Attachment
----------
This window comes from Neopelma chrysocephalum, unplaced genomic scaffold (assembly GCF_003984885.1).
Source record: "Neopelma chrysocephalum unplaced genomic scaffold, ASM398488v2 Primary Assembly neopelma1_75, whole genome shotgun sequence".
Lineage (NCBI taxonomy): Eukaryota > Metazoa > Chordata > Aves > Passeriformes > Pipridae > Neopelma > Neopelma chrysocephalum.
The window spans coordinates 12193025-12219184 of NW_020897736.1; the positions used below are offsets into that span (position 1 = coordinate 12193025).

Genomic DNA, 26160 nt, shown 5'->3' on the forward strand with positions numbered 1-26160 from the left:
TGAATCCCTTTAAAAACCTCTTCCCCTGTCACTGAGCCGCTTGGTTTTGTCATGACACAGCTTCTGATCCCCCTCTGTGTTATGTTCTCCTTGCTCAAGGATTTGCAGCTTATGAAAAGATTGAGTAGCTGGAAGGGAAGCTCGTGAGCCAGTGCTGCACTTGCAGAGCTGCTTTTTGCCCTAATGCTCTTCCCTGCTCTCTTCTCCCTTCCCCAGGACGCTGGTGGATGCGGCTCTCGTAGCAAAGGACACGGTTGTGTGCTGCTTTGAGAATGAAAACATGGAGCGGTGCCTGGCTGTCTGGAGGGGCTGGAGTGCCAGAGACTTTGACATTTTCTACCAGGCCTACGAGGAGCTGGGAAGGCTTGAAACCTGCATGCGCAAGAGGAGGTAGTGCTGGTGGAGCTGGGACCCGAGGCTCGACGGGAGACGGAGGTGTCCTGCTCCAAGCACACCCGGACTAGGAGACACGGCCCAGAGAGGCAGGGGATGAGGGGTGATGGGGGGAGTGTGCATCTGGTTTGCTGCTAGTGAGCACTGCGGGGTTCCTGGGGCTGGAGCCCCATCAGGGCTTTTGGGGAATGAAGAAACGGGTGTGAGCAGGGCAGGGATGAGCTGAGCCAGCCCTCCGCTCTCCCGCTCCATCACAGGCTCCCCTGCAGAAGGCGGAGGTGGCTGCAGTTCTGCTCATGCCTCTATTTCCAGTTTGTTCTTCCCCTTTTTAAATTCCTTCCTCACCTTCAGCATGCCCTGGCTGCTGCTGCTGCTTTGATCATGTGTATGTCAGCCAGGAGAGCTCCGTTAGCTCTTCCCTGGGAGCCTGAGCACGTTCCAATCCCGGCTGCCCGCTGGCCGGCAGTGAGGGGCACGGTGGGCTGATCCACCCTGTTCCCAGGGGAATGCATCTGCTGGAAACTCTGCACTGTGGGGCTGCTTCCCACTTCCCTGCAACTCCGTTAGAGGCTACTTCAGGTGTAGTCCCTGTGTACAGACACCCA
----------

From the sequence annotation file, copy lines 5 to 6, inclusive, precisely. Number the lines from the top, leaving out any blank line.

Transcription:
Genomic DNA, 26160 nt, shown 5'->3' on the forward strand with positions numbered 1-26160 from the left:
TGAATCCCTTTAAAAACCTCTTCCCCTGTCACTGAGCCGCTTGGTTTTGTCATGACACAGCTTCTGATCCCCCTCTGTGTTATGTTCTCCTTGCTCAAGGATTTGCAGCTTATGAAAAGATTGAGTAGCTGGAAGGGAAGCTCGTGAGCCAGTGCTGCACTTGCAGAGCTGCTTTTTGCCCTAATGCTCTTCCCTGCTCTCTTCTCCCTTCCCCAGGACGCTGGTGGATGCGGCTCTCGTAGCAAAGGACACGGTTGTGTGCTGCTTTGAGAATGAAAACATGGAGCGGTGCCTGGCTGTCTGGAGGGGCTGGAGTGCCAGAGACTTTGACATTTTCTACCAGGCCTACGAGGAGCTGGGAAGGCTTGAAACCTGCATGCGCAAGAGGAGGTAGTGCTGGTGGAGCTGGGACCCGAGGCTCGACGGGAGACGGAGGTGTCCTGCTCCAAGCACACCCGGACTAGGAGACACGGCCCAGAGAGGCAGGGGATGAGGGGTGATGGGGGGAGTGTGCATCTGGTTTGCTGCTAGTGAGCACTGCGGGGTTCCTGGGGCTGGAGCCCCATCAGGGCTTTTGGGGAATGAAGAAACGGGTGTGAGCAGGGCAGGGATGAGCTGAGCCAGCCCTCCGCTCTCCCGCTCCATCACAGGCTCCCCTGCAGAAGGCGGAGGTGGCTGCAGTTCTGCTCATGCCTCTATTTCCAGTTTGTTCTTCCCCTTTTTAAATTCCTTCCTCACCTTCAGCATGCCCTGGCTGCTGCTGCTGCTTTGATCATGTGTATGTCAGCCAGGAGAGCTCCGTTAGCTCTTCCCTGGGAGCCTGAGCACGTTCCAATCCCGGCTGCCCGCTGGCCGGCAGTGAGGGGCACGGTGGGCTGATCCACCCTGTTCCCAGGGGAATGCATCTGCTGGAAACTCTGCACTGTGGGGCTGCTTCCCACTTCCCTGCAACTCCGTTAGAGGCTACTTCAGGTGTAGTCCCTGTGTACAGACACCCA